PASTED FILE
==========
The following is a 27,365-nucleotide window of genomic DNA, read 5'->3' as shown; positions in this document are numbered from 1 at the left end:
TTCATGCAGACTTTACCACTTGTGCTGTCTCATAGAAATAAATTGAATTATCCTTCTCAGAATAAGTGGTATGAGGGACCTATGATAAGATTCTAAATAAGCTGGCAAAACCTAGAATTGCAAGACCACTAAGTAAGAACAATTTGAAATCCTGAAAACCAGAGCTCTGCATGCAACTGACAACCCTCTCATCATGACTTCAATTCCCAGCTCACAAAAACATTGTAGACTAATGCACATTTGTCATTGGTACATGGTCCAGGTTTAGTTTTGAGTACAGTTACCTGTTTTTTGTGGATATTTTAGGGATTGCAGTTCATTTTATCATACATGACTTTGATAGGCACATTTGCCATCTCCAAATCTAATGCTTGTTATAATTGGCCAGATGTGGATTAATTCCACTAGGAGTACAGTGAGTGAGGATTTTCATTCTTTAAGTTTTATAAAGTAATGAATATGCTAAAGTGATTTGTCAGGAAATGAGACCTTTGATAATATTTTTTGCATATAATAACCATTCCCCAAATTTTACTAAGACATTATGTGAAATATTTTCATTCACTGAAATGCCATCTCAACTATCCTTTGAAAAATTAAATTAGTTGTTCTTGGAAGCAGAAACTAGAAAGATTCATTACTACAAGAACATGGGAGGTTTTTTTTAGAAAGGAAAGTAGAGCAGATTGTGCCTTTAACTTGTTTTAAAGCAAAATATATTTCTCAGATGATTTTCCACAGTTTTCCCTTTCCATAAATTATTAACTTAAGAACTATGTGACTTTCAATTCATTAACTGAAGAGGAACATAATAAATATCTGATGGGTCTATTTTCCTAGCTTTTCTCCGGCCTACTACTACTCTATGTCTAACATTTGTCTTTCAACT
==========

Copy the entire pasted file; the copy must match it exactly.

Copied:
The following is a 27,365-nucleotide window of genomic DNA, read 5'->3' as shown; positions in this document are numbered from 1 at the left end:
TTCATGCAGACTTTACCACTTGTGCTGTCTCATAGAAATAAATTGAATTATCCTTCTCAGAATAAGTGGTATGAGGGACCTATGATAAGATTCTAAATAAGCTGGCAAAACCTAGAATTGCAAGACCACTAAGTAAGAACAATTTGAAATCCTGAAAACCAGAGCTCTGCATGCAACTGACAACCCTCTCATCATGACTTCAATTCCCAGCTCACAAAAACATTGTAGACTAATGCACATTTGTCATTGGTACATGGTCCAGGTTTAGTTTTGAGTACAGTTACCTGTTTTTTGTGGATATTTTAGGGATTGCAGTTCATTTTATCATACATGACTTTGATAGGCACATTTGCCATCTCCAAATCTAATGCTTGTTATAATTGGCCAGATGTGGATTAATTCCACTAGGAGTACAGTGAGTGAGGATTTTCATTCTTTAAGTTTTATAAAGTAATGAATATGCTAAAGTGATTTGTCAGGAAATGAGACCTTTGATAATATTTTTTGCATATAATAACCATTCCCCAAATTTTACTAAGACATTATGTGAAATATTTTCATTCACTGAAATGCCATCTCAACTATCCTTTGAAAAATTAAATTAGTTGTTCTTGGAAGCAGAAACTAGAAAGATTCATTACTACAAGAACATGGGAGGTTTTTTTTAGAAAGGAAAGTAGAGCAGATTGTGCCTTTAACTTGTTTTAAAGCAAAATATATTTCTCAGATGATTTTCCACAGTTTTCCCTTTCCATAAATTATTAACTTAAGAACTATGTGACTTTCAATTCATTAACTGAAGAGGAACATAATAAATATCTGATGGGTCTATTTTCCTAGCTTTTCTCCGGCCTACTACTACTCTATGTCTAACATTTGTCTTTCAACT